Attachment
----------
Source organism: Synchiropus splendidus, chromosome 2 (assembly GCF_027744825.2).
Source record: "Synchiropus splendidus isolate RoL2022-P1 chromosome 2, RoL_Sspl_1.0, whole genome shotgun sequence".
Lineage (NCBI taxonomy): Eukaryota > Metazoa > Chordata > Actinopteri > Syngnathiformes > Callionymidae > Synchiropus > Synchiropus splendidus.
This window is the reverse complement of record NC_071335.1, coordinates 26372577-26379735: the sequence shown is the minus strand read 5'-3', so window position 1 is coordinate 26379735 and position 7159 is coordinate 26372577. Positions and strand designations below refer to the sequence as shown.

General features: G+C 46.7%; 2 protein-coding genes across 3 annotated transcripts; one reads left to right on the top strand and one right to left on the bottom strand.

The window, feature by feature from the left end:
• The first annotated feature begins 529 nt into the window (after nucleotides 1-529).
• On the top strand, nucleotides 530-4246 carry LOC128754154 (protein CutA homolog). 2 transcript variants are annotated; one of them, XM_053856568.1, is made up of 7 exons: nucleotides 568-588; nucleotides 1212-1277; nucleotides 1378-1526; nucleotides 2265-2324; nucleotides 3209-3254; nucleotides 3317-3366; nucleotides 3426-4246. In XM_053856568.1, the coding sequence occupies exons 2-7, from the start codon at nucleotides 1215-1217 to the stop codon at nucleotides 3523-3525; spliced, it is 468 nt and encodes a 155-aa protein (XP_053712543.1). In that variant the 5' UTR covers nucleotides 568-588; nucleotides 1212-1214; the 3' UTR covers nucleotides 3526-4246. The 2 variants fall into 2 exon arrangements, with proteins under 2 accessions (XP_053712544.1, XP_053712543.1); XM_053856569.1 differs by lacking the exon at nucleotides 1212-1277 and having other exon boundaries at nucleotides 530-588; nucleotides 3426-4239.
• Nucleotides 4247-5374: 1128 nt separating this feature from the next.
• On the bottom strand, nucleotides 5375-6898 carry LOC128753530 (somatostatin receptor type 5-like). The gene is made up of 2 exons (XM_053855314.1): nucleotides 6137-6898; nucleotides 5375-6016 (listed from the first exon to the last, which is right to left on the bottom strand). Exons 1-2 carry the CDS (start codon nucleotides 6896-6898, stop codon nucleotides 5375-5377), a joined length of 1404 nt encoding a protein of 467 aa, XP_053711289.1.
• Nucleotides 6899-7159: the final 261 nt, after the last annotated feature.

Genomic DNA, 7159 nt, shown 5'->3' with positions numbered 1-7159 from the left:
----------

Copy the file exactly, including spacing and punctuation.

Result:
Source organism: Synchiropus splendidus, chromosome 2 (assembly GCF_027744825.2).
Source record: "Synchiropus splendidus isolate RoL2022-P1 chromosome 2, RoL_Sspl_1.0, whole genome shotgun sequence".
Lineage (NCBI taxonomy): Eukaryota > Metazoa > Chordata > Actinopteri > Syngnathiformes > Callionymidae > Synchiropus > Synchiropus splendidus.
This window is the reverse complement of record NC_071335.1, coordinates 26372577-26379735: the sequence shown is the minus strand read 5'-3', so window position 1 is coordinate 26379735 and position 7159 is coordinate 26372577. Positions and strand designations below refer to the sequence as shown.

General features: G+C 46.7%; 2 protein-coding genes across 3 annotated transcripts; one reads left to right on the top strand and one right to left on the bottom strand.

The window, feature by feature from the left end:
• The first annotated feature begins 529 nt into the window (after nucleotides 1-529).
• On the top strand, nucleotides 530-4246 carry LOC128754154 (protein CutA homolog). 2 transcript variants are annotated; one of them, XM_053856568.1, is made up of 7 exons: nucleotides 568-588; nucleotides 1212-1277; nucleotides 1378-1526; nucleotides 2265-2324; nucleotides 3209-3254; nucleotides 3317-3366; nucleotides 3426-4246. In XM_053856568.1, the coding sequence occupies exons 2-7, from the start codon at nucleotides 1215-1217 to the stop codon at nucleotides 3523-3525; spliced, it is 468 nt and encodes a 155-aa protein (XP_053712543.1). In that variant the 5' UTR covers nucleotides 568-588; nucleotides 1212-1214; the 3' UTR covers nucleotides 3526-4246. The 2 variants fall into 2 exon arrangements, with proteins under 2 accessions (XP_053712544.1, XP_053712543.1); XM_053856569.1 differs by lacking the exon at nucleotides 1212-1277 and having other exon boundaries at nucleotides 530-588; nucleotides 3426-4239.
• Nucleotides 4247-5374: 1128 nt separating this feature from the next.
• On the bottom strand, nucleotides 5375-6898 carry LOC128753530 (somatostatin receptor type 5-like). The gene is made up of 2 exons (XM_053855314.1): nucleotides 6137-6898; nucleotides 5375-6016 (listed from the first exon to the last, which is right to left on the bottom strand). Exons 1-2 carry the CDS (start codon nucleotides 6896-6898, stop codon nucleotides 5375-5377), a joined length of 1404 nt encoding a protein of 467 aa, XP_053711289.1.
• Nucleotides 6899-7159: the final 261 nt, after the last annotated feature.

Genomic DNA, 7159 nt, shown 5'->3' with positions numbered 1-7159 from the left: